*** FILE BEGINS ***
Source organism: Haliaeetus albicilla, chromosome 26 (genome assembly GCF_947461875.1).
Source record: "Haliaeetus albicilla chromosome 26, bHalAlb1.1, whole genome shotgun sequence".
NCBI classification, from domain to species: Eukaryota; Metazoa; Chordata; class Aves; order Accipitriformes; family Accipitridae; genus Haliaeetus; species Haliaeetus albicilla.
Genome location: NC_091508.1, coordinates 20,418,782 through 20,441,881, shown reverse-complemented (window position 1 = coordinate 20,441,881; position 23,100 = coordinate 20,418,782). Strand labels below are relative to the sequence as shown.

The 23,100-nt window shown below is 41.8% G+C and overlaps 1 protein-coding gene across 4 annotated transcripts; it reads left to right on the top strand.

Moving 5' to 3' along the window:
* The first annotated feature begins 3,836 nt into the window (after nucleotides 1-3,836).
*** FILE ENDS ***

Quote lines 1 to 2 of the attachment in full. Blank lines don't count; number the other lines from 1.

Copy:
Source organism: Haliaeetus albicilla, chromosome 26 (genome assembly GCF_947461875.1).
Source record: "Haliaeetus albicilla chromosome 26, bHalAlb1.1, whole genome shotgun sequence".